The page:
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Geographic Differences in the Relative Price of Healthy Foods

by Jessica Todd, Ephraim Leibtag, and Corttney Penberthy

Economic Information Bulletin No. (EIB-78) 40 pp, June 2011

A balanced and healthful diet consists of a variety of foods. The Dietary Guidelines for Americans indicate that within broad food groups, such as dairy, meat, or grains, there are more healthful options (those that maximize nutrients and minimize added fats or sugars) and less healthful ones. Although healthy foods can be affordable, if less healthy foods are cheaper, individuals may have an economic incentive to consume a less healthful diet. Using a unique price database, we explore whether healthy foods generally cost more than less healthy options and whether the price differences between healthy and less healthy foods vary across the country.

What Did the Study Find?

The study looked at seven healthy food groups (whole grains, dark green vegetables, orange vegetables, whole fruit, low-fat milk (skim and 1%), fruit juice, and bottled water) and compared their prices per 100 grams with the prices of less healthy alternatives.

• Some healthy foods were more expensive than less healthy foods, but in other cases, healthier options were less expensive.

- Whole grains were more expensive than refined grains across the United States, with prices ranging from 23 percent higher (San Francisco) to more than 60 percent higher (nonmetro Pennsylvania and New York) than for refined grains.

- Fresh and frozen dark green vegetables were more expensive than starchy vegetables in all markets (prices ranging from 20 to 80 percent higher than starchy vegetables), but orange vegetables (e.g., carrots, sweet potatoes, and winter squash) were less expensive than starchy vegetables in some markets, including metro New York, San Francisco, and Florida.

- Low-fat milk (skim and 1%) was between 10 and 20 percent less expensive than whole and 2% milk in most markets.

- Low-fat milk was more expensive than nonalcoholic carbonated beverages in some markets, but less expensive in others.

- Bottled water is the same price or less expensive than soda in all but one market (urban New York), with a price ranging from 6 percent (Boston) to over 33 percent (San Francisco) lower than the price for soda.

Prices of healthy foods vary widely across the United States.

- Whole grains (compared with refined grains), dark green and orange vegetables (compared with starchy vegetables), low-fat milk (compared with soda), and fruit juice (compared with fruit drinks) demonstrate the largest geographic price variation.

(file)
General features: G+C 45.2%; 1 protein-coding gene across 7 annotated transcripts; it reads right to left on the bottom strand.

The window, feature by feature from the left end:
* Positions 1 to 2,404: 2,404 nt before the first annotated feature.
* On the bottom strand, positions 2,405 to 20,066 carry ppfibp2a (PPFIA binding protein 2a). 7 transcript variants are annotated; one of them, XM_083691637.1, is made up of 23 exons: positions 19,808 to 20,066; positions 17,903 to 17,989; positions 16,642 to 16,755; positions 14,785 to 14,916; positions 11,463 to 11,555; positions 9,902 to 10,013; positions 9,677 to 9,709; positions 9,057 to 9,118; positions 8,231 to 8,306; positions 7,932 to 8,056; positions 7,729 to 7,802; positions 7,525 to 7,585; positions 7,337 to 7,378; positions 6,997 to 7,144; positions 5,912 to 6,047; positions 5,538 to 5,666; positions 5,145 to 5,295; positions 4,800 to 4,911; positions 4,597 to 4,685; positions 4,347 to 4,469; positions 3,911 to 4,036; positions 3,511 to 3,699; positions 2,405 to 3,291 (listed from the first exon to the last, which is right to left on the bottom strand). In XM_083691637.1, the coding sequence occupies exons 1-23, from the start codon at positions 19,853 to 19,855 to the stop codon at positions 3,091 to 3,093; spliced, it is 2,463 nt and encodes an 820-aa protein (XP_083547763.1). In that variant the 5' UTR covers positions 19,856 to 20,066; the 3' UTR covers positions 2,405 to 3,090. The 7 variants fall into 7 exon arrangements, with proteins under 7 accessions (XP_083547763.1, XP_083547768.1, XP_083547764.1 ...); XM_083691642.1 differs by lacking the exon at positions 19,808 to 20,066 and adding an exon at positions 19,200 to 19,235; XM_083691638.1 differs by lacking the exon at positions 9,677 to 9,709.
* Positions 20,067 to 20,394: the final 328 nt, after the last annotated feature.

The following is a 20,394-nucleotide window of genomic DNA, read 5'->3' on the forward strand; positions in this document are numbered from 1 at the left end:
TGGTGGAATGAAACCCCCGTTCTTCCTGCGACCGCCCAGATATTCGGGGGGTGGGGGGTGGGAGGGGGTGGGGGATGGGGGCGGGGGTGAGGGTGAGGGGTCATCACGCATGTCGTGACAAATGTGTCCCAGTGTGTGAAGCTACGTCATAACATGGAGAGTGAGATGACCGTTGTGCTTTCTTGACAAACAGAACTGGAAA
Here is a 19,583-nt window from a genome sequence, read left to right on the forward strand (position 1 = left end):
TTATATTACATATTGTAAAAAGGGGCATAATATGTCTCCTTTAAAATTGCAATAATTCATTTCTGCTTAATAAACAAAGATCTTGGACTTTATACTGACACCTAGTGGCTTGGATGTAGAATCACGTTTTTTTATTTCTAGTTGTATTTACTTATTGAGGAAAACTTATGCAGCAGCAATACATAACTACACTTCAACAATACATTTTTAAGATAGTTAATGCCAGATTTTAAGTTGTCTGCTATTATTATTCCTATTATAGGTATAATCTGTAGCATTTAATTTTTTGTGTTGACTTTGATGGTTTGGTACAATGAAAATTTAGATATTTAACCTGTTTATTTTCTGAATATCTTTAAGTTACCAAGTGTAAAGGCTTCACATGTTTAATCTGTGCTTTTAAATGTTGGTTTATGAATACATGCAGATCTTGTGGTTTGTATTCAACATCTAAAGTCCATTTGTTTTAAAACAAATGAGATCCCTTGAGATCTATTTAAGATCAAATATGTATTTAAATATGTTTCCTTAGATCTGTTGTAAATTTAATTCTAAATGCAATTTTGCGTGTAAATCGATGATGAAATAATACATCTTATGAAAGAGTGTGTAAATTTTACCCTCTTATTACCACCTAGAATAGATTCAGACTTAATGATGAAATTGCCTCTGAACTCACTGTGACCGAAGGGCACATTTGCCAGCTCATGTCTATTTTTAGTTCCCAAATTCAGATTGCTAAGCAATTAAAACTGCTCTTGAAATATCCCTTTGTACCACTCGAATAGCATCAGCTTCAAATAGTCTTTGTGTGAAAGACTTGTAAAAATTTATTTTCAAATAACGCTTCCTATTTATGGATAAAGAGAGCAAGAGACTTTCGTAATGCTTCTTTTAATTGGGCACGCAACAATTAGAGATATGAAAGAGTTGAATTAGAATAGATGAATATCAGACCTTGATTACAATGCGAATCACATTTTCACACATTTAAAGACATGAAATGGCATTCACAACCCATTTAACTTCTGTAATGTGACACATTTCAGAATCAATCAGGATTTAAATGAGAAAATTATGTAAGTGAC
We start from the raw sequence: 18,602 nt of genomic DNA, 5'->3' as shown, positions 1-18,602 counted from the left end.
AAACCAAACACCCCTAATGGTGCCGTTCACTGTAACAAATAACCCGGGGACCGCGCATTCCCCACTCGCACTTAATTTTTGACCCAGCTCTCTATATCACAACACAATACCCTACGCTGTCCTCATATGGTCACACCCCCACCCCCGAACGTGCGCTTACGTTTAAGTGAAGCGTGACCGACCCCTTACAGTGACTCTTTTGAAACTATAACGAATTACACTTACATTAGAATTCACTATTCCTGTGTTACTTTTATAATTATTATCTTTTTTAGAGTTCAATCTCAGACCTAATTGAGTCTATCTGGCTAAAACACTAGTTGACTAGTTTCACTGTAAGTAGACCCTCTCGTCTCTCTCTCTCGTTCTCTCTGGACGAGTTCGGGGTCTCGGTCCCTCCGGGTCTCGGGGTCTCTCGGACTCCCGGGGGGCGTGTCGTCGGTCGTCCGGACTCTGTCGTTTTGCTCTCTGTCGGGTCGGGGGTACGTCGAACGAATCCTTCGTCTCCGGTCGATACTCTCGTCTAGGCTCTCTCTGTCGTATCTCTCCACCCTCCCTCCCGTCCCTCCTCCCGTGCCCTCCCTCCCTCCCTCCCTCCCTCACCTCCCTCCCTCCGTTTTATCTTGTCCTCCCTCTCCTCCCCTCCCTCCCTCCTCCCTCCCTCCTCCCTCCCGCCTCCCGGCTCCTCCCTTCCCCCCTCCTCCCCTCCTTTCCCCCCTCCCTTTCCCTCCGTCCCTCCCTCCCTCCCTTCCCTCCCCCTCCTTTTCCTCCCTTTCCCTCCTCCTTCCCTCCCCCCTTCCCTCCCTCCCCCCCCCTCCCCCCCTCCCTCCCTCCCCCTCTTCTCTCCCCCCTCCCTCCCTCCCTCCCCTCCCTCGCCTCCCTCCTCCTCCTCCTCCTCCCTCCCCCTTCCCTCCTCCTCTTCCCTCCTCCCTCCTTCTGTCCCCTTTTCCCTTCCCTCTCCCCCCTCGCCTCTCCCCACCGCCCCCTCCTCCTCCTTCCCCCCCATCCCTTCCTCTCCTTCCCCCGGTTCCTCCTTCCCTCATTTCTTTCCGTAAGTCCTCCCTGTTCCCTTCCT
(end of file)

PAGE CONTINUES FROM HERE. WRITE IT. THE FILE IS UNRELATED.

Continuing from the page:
- The geographic variation in the price of whole fruit when compared with sweet or savory commercially prepared snacks is generally smaller than that of other comparisons. On a per-gram basis, whole fruit is 60-70 percent less expensive in all markets.

• Some price differences narrowed between 1998 and 2006.

- Whole grains became relatively less expensive over time; the relative price decreased 5 percentage points, on average.

- The price of low-fat milk, as compared with the price of carbonated soda, decreased nearly 12 percentage points, on average.

How Was the Study Conducted?

Using prices from the Quarterly Food-at-Home Price Database, we compared prices per 100 grams of packaged whole-grain products with their refined-grain counterparts; dark green vegetables with starchy vegetables, orange vegetables with starchy vegetables, whole fruit with commercially prepared sweet snacks, low-fat milk with whole and 2% milk, low-fat milk with carbonated nonalcoholic beverages, bottled water with carbonated nonalcoholic beverages, and fruit juice with noncarbonated nonalcoholic caloric beverages (fruit drinks). We calculated market level relative prices of the healthy food groups and their less healthy counterparts for 2006, as well as the quarterly and annual average relative prices within nine census divisions between 1998 and 2006.

Last updated: Tuesday, June 12, 2012

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